Three hours after a fire alarm went off inside the Oviatt Library at approximately 1:10 p.m. Wednesday, many students reacted with surprise and fright when CSUN’s Department of Police Services sent out an emergency notification that a man with a gun was seen on campus.
CSUN Police Department sent out emails and phone calls to all students on campus alerting them of a report they received of a man described as being in his early 20s, having a light complexion and five o’ clock shadow, wearing blue jeans, a red t-shirt and black hooded-sweatshirt with a black backpack carrying a silver automatic gun.
The alleged suspect was last seen leaving the lower west doors of the library heading southbound on the Oviatt lawn.
Four suspects matching the description were apprehended and released. No gun was found.
CSUN PD sent its final update at 7:24 p.m. that no arrests had been made, but that campus police would still remain vigilant.
Clarissa Perkins, junior public relations major, was in her principles of public relations class in Oviatt 25 when she received an email about the suspected gunman on campus.
“One of the girls in class raised her hand and told the class about a text message she received,” Perkins said. “And while the teacher tried to get control of the class, the (in-class) phone rang.”
The phone call was an automated message reiterating the email students had received via their CSUN email accounts. The recording did not tell professors to evacuate their classrooms.
“At first I was very, very worried,” Perkins said. “If whomever it was was trying to target students, it would probably be us because we were, to my knowledge, the only class down there.”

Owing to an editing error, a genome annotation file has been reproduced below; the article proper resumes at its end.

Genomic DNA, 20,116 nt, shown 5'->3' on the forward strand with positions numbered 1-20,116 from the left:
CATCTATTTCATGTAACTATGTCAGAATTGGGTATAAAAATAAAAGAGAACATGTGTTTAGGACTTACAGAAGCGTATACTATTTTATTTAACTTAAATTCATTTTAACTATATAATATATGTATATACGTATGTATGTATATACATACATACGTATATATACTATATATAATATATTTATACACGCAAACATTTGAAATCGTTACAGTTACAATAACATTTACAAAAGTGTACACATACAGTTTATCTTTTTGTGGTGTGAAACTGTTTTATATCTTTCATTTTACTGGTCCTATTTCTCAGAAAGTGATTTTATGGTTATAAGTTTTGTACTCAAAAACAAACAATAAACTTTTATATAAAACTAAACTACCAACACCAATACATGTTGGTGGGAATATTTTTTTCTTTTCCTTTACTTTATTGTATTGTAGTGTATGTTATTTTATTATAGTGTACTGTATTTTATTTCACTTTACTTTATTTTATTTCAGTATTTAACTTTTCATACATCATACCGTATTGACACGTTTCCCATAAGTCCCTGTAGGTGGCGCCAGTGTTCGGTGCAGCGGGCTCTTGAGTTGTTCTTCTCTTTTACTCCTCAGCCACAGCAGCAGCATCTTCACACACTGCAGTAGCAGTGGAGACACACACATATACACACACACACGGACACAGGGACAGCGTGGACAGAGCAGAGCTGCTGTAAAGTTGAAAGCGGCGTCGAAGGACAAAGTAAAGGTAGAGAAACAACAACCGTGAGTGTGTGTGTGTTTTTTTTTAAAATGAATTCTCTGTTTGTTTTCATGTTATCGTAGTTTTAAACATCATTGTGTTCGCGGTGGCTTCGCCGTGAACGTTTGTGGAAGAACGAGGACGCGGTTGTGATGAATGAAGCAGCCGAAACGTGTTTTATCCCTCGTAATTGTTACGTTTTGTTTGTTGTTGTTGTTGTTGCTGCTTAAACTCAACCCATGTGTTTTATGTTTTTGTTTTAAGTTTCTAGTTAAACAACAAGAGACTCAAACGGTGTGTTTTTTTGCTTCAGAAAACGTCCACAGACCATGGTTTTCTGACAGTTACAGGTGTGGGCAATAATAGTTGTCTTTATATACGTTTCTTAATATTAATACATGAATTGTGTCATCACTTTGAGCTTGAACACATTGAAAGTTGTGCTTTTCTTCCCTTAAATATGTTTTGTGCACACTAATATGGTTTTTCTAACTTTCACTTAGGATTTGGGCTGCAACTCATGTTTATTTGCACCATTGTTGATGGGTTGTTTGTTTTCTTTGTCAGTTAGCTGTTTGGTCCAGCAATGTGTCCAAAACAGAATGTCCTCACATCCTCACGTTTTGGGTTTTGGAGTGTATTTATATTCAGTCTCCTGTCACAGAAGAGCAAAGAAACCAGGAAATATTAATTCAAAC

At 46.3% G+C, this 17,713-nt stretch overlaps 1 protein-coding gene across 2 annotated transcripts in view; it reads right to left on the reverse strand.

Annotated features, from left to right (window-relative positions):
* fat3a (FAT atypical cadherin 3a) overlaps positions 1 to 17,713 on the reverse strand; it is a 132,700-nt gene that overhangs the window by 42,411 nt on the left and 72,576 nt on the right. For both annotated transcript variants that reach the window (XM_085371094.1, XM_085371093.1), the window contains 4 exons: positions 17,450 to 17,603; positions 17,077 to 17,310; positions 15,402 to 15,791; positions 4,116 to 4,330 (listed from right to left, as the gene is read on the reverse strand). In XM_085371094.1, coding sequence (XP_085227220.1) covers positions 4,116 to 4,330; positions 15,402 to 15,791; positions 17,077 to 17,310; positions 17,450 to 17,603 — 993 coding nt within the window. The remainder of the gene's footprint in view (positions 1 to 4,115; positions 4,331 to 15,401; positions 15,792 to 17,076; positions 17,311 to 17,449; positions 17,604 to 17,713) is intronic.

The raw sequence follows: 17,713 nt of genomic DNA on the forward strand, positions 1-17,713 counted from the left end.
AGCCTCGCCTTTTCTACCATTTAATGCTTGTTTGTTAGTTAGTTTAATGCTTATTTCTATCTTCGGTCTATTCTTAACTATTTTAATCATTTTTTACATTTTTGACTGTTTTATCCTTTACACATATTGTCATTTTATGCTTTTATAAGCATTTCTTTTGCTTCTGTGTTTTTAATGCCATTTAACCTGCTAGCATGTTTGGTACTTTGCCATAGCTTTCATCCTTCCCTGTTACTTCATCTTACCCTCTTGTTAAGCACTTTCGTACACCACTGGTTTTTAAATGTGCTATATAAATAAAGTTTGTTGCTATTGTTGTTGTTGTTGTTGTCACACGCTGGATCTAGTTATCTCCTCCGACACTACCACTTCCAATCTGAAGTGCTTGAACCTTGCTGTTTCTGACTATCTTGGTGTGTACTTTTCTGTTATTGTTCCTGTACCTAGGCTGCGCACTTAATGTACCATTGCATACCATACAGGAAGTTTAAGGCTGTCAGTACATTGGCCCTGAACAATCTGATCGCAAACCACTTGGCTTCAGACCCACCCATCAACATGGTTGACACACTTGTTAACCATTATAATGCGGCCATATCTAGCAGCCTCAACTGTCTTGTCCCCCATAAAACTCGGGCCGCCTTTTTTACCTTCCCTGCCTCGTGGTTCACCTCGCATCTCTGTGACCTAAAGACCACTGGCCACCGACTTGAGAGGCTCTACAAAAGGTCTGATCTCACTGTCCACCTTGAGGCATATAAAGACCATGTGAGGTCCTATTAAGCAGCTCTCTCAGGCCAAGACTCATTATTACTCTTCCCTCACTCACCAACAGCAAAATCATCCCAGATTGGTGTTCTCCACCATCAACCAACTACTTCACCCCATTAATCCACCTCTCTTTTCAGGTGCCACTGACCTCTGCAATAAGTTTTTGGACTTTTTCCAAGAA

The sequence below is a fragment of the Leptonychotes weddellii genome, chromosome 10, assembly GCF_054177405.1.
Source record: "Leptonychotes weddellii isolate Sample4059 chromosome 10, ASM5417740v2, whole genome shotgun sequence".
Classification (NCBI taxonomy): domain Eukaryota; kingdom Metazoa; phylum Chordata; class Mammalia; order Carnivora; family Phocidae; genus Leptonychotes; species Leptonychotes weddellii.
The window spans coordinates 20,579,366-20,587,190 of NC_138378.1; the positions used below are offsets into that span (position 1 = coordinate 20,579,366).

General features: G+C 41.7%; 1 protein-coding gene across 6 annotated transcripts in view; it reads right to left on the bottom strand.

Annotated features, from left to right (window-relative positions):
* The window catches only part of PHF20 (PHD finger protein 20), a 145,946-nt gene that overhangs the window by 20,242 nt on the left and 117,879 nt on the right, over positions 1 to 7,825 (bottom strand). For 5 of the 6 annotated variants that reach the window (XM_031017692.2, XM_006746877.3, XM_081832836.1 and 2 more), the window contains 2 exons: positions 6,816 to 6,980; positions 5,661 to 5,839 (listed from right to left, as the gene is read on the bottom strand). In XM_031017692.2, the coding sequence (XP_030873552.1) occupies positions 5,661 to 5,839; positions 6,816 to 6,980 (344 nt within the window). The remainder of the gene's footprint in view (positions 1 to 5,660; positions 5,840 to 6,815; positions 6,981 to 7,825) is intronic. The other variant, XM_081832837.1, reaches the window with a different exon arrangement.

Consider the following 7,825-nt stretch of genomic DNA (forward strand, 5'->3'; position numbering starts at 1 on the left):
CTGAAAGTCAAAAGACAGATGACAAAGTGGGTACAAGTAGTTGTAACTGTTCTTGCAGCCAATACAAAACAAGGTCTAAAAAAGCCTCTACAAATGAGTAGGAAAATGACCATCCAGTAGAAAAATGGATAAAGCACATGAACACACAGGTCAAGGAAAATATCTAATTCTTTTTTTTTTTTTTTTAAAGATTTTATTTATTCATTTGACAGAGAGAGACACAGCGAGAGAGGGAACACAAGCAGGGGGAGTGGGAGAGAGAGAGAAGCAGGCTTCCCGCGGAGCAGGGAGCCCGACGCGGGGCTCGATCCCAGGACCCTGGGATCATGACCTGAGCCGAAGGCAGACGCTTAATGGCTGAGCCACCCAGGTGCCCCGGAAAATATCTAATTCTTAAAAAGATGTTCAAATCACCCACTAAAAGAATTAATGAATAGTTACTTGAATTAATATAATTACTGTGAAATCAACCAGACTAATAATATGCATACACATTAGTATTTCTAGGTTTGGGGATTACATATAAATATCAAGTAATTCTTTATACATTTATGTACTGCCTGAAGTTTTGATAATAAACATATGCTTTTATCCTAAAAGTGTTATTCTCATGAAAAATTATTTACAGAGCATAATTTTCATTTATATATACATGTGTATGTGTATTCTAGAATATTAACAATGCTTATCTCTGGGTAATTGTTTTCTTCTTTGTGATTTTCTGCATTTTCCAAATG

Perkins professor, Marcy DeVeaux, dismissed the class after contacting the journalism department and being told that this was the best course of action.
“After they told us that we should leave I felt more nervous because clearly we couldn’t finish the lecture because it was more serious than they let on,” Perkins said. “First they told us that we were safe and then they told us that we should leave.”
Cody Lewin, 25, junior biology major, said that up until CSUN PD emails and phone calls, he was unaware of what was happening.
“I was on the fourth floor taking a nap on the sofa when the (fire) alarm woke me up,” he said.
Burnt popcorn set off the fire alarm three hours earlier in the library, according to Christina Villalobos, public information officer for CSUN PD. Despite the alleged gunman scare, Lewin said he feels safe.
“I’ve been coming here a long time,” he said. “I didn’t feel threatened or anything.”
Alexis Rasten, senior economics major, was not too worried about the CSUN PD notifications.
“I was in the library earlier and was evacuated because the fire alarm went off,” he said. “I wasn’t scared then and wasn’t scared when I got the alert later. But that’s just because I feel like we get false reports all the time.”
Similar to Rasten, several other students were not too worried with the notifications. At the Arbor Grill, Pejmun Adeli, 24, senior accounting major, said he was fine.
“I didn’t feel threatened regardless of recent events because CSUN has had a history of one or two of these occurrences every semester,” he said. “I wasn’t worried.”
But some students were more distressed, such as Avo Kozukarayan, 34, a finance major.
“I think its ridiculous, and people are out of control,” he said. “A place where you get an education should be safe. You should not have to be worried of getting shot or killed”
Kozukarayan was stopped earlier on campus for fitting the description of the suspect. He was asked if he had a gun in his backpack. After saying no, Kozukarayan became more aware how closely he matched the alleged suspect’s description.
“I think they should have evacuated because they know the guy could still be on the campus,” he said. “There should also be a drill in place (for these kind of events.)”
Contributing reporting from Muna Adem, Melanie Gaball and Champaign Williams
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